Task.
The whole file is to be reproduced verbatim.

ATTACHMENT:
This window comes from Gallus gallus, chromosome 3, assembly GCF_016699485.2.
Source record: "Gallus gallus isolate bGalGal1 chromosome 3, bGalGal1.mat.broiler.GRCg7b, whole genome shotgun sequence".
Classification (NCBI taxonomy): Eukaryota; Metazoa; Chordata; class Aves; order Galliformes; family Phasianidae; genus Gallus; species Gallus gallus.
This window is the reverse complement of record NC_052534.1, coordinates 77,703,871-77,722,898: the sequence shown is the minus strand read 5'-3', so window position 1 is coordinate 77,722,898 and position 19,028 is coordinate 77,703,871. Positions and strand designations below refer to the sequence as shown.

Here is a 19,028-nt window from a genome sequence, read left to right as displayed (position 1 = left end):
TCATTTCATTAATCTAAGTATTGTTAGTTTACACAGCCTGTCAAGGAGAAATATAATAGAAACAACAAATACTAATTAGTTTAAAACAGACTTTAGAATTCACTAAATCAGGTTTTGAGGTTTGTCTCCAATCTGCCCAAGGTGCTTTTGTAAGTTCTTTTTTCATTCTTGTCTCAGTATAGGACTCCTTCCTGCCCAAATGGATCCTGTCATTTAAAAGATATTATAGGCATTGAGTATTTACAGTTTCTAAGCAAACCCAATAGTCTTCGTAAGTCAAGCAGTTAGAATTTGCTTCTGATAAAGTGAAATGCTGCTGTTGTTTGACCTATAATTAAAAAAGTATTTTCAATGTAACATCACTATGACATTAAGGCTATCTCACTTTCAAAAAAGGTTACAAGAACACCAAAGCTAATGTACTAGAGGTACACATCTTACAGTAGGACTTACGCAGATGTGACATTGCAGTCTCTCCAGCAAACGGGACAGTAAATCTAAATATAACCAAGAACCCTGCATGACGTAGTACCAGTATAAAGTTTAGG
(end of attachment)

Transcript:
This window comes from Gallus gallus, chromosome 3, assembly GCF_016699485.2.
Source record: "Gallus gallus isolate bGalGal1 chromosome 3, bGalGal1.mat.broiler.GRCg7b, whole genome shotgun sequence".
Classification (NCBI taxonomy): Eukaryota; Metazoa; Chordata; class Aves; order Galliformes; family Phasianidae; genus Gallus; species Gallus gallus.
This window is the reverse complement of record NC_052534.1, coordinates 77,703,871-77,722,898: the sequence shown is the minus strand read 5'-3', so window position 1 is coordinate 77,722,898 and position 19,028 is coordinate 77,703,871. Positions and strand designations below refer to the sequence as shown.

Here is a 19,028-nt window from a genome sequence, read left to right as displayed (position 1 = left end):
TCATTTCATTAATCTAAGTATTGTTAGTTTACACAGCCTGTCAAGGAGAAATATAATAGAAACAACAAATACTAATTAGTTTAAAACAGACTTTAGAATTCACTAAATCAGGTTTTGAGGTTTGTCTCCAATCTGCCCAAGGTGCTTTTGTAAGTTCTTTTTTCATTCTTGTCTCAGTATAGGACTCCTTCCTGCCCAAATGGATCCTGTCATTTAAAAGATATTATAGGCATTGAGTATTTACAGTTTCTAAGCAAACCCAATAGTCTTCGTAAGTCAAGCAGTTAGAATTTGCTTCTGATAAAGTGAAATGCTGCTGTTGTTTGACCTATAATTAAAAAAGTATTTTCAATGTAACATCACTATGACATTAAGGCTATCTCACTTTCAAAAAAGGTTACAAGAACACCAAAGCTAATGTACTAGAGGTACACATCTTACAGTAGGACTTACGCAGATGTGACATTGCAGTCTCTCCAGCAAACGGGACAGTAAATCTAAATATAACCAAGAACCCTGCATGACGTAGTACCAGTATAAAGTTTAGG